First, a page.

Taking cuttings and rooting in water

Once they have rooted follow the guidance below.

Pot & Bag Cutting Method

You can directly pot on cuttings once they have been prepared or use this method after the jam jar approach.

1.Fill a pot with compost and water well

2. Make a hole with a dibber or pencil and insert the cutting. For smaller less vigorous plant species, ie tender perennials you can add multiple cuttings to one pot until they root and then transplant if space is at a premium.

3. Insert your cutting and backfill around it. Water the pot again and then place a plastic bag over the top.

4. Make sure you remove the plastic bag a couple of times a week to allow the cutting to air. This helps reduce mildew, mould, fungus and airborne pathogens.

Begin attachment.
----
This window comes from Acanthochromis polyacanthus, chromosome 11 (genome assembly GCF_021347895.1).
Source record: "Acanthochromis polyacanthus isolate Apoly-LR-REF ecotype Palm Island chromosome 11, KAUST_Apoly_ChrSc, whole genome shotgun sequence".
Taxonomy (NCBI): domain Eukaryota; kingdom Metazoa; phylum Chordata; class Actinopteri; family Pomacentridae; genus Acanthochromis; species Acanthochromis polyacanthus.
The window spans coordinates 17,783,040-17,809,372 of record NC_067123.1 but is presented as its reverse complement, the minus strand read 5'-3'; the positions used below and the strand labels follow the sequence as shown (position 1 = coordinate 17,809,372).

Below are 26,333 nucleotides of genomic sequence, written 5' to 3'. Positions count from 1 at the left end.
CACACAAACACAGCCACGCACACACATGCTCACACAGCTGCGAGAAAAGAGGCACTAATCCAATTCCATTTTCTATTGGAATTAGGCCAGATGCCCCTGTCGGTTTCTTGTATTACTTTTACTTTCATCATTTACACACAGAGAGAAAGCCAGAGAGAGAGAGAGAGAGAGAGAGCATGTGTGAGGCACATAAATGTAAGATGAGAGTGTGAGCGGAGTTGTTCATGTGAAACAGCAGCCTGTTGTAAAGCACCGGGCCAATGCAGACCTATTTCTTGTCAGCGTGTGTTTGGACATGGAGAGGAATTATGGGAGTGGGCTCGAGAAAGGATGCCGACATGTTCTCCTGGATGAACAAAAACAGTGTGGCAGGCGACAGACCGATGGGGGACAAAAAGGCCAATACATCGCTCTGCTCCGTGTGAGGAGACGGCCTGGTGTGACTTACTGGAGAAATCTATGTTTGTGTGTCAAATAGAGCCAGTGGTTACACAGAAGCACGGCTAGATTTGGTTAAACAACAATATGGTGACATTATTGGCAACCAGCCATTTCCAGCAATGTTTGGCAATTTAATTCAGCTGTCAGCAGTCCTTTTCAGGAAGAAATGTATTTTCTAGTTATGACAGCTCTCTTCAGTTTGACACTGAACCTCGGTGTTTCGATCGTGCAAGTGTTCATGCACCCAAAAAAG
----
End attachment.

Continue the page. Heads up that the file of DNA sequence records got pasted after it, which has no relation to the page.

Potting on cuttings with a plastic bag

5. The cutting may take 4-8 weeks to root (some shrubs even longer like Hydrangea). So be patient! You can tell when it is rooted as you will see new leaves emerge from the shoot or roots appearing if you carefully lift the entire plant from the pot.

6. Ensure you then harden off the plant in a cold frame of somewhere protected before planting out. With shrubs, I’d wait until the next spring before planting them out so you can babysit them as they establish this year.

That’s really all there is to softwood cuttings. It’s a fantastic way to bulk up your garden and help reduce your carbon footprint. Not only are you getting ‘true to type’ plants but you’re not spending a fortune in the garden centre!

If you have questions or comments on taking cuttings why not let me know below? You can Tweet, Facebook or Instagram me. You can also follow me on Youtube where I’ve got plenty of garden guide vlogs!